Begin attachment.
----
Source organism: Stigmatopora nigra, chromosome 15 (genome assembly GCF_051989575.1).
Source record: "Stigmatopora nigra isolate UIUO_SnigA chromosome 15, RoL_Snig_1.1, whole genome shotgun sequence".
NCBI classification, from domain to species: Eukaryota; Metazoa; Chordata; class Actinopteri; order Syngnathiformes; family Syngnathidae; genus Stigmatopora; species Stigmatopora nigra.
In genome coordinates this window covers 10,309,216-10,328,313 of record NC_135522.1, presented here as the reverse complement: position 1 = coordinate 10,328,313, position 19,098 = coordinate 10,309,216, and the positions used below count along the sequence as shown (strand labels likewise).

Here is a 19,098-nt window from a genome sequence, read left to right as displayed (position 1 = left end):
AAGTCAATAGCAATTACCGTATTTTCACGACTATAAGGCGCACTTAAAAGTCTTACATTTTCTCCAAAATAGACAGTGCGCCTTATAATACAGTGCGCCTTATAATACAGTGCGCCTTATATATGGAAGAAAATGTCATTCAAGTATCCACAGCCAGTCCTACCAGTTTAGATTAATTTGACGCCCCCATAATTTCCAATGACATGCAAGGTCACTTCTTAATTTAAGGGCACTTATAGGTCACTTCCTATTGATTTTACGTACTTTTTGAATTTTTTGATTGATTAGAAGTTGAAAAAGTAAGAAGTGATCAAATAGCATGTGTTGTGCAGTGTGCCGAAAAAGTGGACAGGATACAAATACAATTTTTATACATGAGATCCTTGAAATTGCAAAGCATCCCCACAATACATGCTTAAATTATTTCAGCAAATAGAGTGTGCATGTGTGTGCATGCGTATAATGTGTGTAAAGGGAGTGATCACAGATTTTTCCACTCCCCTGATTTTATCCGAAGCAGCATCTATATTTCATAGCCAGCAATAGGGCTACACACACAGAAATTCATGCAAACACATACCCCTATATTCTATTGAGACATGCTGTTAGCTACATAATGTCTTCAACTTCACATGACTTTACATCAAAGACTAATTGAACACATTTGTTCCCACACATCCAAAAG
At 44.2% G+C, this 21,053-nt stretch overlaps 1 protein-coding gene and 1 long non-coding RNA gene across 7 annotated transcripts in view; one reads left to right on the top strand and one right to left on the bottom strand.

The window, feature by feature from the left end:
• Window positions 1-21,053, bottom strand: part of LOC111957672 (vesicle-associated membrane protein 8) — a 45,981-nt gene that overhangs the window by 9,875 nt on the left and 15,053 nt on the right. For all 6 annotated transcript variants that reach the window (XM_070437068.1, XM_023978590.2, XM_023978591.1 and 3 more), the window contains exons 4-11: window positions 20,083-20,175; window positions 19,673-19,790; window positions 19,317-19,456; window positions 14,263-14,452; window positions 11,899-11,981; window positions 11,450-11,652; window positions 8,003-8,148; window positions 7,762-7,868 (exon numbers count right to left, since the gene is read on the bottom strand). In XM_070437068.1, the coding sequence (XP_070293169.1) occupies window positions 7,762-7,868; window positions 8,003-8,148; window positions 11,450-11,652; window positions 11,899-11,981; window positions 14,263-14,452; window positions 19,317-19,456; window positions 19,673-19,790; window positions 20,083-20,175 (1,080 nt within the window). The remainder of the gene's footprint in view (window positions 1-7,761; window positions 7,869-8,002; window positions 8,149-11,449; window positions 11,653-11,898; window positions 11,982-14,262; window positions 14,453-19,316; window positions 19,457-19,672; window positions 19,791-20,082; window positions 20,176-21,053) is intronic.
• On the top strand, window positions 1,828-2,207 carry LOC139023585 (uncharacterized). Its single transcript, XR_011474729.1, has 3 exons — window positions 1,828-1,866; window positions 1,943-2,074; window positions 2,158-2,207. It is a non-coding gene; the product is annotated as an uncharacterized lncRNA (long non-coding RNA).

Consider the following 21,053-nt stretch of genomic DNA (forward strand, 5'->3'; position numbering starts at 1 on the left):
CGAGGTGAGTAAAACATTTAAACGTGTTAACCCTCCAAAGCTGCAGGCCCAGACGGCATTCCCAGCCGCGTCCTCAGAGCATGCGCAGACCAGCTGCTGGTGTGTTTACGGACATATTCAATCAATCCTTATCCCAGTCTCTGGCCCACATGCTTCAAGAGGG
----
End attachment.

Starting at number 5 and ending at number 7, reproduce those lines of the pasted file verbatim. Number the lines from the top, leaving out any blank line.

Here is a 19,098-nt window from a genome sequence, read left to right as displayed (position 1 = left end):
AAGTCAATAGCAATTACCGTATTTTCACGACTATAAGGCGCACTTAAAAGTCTTACATTTTCTCCAAAATAGACAGTGCGCCTTATAATACAGTGCGCCTTATAATACAGTGCGCCTTATATATGGAAGAAAATGTCATTCAAGTATCCACAGCCAGTCCTACCAGTTTAGATTAATTTGACGCCCCCATAATTTCCAATGACATGCAAGGTCACTTCTTAATTTAAGGGCACTTATAGGTCACTTCCTATTGATTTTACGTACTTTTTGAATTTTTTGATTGATTAGAAGTTGAAAAAGTAAGAAGTGATCAAATAGCATGTGTTGTGCAGTGTGCCGAAAAAGTGGACAGGATACAAATACAATTTTTATACATGAGATCCTTGAAATTGCAAAGCATCCCCACAATACATGCTTAAATTATTTCAGCAAATAGAGTGTGCATGTGTGTGCATGCGTATAATGTGTGTAAAGGGAGTGATCACAGATTTTTCCACTCCCCTGATTTTATCCGAAGCAGCATCTATATTTCATAGCCAGCAATAGGGCTACACACACAGAAATTCATGCAAACACATACCCCTATATTCTATTGAGACATGCTGTTAGCTACATAATGTCTTCAACTTCACATGACTTTACATCAAAGACTAATTGAACACATTTGTTCCCACACATCCAAAAG
At 44.2% G+C, this 21,053-nt stretch overlaps 1 protein-coding gene and 1 long non-coding RNA gene across 7 annotated transcripts in view; one reads left to right on the top strand and one right to left on the bottom strand.